Rep. James White, the East Texas freshman and staunch Tea Party Republican, just discovered he will face a primary challenger—in the form of his current colleague, Rep. Mike “Tuffy” Hamilton, R-Mauriceville.
Hamilton is in the midst of moving to Hardin County. Thanks to the new district lines that the Legislature just passed, that means both Hamilton and White, who lives in Tyler County, will face each other in a Republican primary to battle out who will represent District 19. Both men have confirmed they plan on running against one another.
Hamilton says he’s been planning the move, and knew for certain before the House voted for the new districts. “It was before we voted for the maps and after the maps were already out,” he said.
When the state House redrew district lines in the spring using the 2010 U.S. Census data, most newspapers reported that Hamilton had been “paired” with Rep. Allen Ritter, R-Nederland, meaning under the new lines, the two incumbents were now living in the same district. Redistricting is an inherently political process, and those in control (in this case the Republicans) are always trying to make the draw a map that will magnify the impact of their voters and minimize support for the opposition. It’s also an opportunity for the leadership to punish those members who have fallen out of favor.
That’s why the Ritter-Hamilton pairing was a bit of a surprise. “Pairing” was bound to happen with the Republican 101-seat majority; it would be very difficult to draw a map that protected all the incumbent Republican seats. But Ritter had helped give the Republicans their supermajority when he and another member switched parties before the Legislative session began. Meanwhile Hamilton has been a pretty consisten supporter for Speaker of the House Joe Straus.
White, on the other hand, threw his lot in with the anti-Straus crowd. White, who’s African American, ran as a Tea Party candidate, and won an unexpected victory against longtime lawmaker Jim McReynolds. I actually profiled his race back in October. Upon arriving at the Capitol, joined 14 of the most conservative members of the House in voting against Straus for speaker (despite there being no opposition). Throughout the session, he was one of the most extreme conservative votes.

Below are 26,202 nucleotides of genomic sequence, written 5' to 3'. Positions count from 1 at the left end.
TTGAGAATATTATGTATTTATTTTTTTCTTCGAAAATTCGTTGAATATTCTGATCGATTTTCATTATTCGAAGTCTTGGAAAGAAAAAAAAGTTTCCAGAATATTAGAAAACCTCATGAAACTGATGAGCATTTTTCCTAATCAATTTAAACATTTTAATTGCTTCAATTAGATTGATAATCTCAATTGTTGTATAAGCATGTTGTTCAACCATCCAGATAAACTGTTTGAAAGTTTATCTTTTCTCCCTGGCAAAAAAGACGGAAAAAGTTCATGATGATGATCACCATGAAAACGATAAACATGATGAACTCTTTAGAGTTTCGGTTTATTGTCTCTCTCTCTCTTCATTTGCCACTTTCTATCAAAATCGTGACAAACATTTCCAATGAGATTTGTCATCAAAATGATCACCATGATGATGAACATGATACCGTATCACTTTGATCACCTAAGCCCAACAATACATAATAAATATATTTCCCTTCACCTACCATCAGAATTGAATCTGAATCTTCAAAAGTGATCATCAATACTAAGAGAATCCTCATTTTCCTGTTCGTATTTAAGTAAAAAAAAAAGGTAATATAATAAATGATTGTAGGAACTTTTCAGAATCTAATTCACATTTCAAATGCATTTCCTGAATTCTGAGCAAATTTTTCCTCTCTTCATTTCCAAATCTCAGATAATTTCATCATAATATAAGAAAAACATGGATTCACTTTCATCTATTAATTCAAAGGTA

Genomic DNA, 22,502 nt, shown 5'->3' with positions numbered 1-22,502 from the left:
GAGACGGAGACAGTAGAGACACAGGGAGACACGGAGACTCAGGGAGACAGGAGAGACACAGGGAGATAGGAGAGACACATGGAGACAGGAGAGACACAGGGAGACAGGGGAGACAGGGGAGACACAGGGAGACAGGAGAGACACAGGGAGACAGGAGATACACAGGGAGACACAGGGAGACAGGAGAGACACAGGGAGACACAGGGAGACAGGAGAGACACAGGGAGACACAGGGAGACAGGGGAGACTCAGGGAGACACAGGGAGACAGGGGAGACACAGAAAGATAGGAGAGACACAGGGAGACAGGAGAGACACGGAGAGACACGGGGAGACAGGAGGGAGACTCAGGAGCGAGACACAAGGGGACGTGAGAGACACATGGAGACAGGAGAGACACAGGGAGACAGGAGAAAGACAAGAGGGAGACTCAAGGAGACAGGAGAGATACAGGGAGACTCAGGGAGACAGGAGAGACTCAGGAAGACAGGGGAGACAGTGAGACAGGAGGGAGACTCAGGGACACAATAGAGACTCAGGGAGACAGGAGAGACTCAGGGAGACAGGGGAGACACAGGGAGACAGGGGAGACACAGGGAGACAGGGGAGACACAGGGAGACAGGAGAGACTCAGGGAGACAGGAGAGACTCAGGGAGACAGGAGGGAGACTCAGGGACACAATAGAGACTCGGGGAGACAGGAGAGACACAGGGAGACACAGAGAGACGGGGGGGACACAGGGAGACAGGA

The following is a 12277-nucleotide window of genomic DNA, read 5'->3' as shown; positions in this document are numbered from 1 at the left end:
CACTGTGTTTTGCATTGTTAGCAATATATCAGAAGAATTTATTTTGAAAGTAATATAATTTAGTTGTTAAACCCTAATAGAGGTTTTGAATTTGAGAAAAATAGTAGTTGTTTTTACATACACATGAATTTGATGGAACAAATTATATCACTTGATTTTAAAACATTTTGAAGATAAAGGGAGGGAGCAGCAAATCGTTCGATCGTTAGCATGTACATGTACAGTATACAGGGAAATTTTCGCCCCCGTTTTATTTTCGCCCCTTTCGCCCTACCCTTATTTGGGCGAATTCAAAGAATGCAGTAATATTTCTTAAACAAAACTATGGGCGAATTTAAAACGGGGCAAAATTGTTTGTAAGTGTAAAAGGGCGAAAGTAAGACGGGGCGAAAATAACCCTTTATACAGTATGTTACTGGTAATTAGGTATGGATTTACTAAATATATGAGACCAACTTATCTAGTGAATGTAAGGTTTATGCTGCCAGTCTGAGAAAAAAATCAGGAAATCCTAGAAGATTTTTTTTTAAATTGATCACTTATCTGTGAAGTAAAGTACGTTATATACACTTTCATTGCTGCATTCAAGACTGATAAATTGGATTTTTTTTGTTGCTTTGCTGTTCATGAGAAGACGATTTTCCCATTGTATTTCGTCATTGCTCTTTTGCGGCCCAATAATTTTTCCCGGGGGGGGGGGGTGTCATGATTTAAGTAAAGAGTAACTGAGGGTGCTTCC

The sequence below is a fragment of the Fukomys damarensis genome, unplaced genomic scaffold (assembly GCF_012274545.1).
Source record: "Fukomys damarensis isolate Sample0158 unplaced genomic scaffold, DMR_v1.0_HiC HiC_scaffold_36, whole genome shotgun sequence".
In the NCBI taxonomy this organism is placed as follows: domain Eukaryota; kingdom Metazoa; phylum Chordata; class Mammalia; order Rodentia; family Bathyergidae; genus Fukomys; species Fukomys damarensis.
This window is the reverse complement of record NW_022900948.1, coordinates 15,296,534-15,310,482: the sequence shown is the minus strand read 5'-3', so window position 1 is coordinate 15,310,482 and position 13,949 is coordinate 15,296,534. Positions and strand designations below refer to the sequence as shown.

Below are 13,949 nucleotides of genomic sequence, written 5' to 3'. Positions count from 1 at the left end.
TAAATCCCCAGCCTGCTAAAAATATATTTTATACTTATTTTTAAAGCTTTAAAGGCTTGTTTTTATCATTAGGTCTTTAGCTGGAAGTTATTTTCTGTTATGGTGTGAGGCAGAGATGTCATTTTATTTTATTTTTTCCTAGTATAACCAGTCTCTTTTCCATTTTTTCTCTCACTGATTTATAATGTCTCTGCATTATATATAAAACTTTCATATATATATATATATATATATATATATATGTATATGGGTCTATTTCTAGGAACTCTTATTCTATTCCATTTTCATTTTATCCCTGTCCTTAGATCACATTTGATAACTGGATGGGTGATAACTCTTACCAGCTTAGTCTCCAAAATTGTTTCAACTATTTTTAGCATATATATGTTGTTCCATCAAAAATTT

Hamilton has had a much longer tenure in the House than the neophyte White, and that will likely give him a campaign advantage when it comes to fundraising. On a more disturbing note, during White’s previous race, many speculated that he would have trouble overcoming racial prejudice in the district. While he won in the midst of a Republican wave, such prejudice could be more of an issue in a GOP primary against opponent. White, however, is optimistic about his chances. “I think we’ll be alright,” he said.
Hamilton says for his part, the race will be a positive one, focused on what he can for constituents, and that Speaker’s race politics have nothing to do wtih his decision. He says he’s been planning on moving to Hardin County for a while now.
Hamilton says he thought his move was pretty public. But turns out White never got that memo. ”I thought I was the only incumbent!” White said.
He also says House leaders didn’t like having a supermajority because it “increased the level of responsibility and accountability.” Many moderate members referenced the unprecedented level of power that Tea Party groups and anti-tax groups like Empower Texans had around the Capitol. Michael Quinn Sullivan, who heads Empower Texans, could inspire fear in moderate Republicans with the threat of negative blogposts.
White argues that because the leadership disliked such scrutiny, the ultra-conservatives like him are under attack, rather than getting protection. “The establishment Republicans in the House, I do not think they like having 101 Republicans,” he said. ”They had a mission to make sure we would never have a large majority again.”
This could get exciting.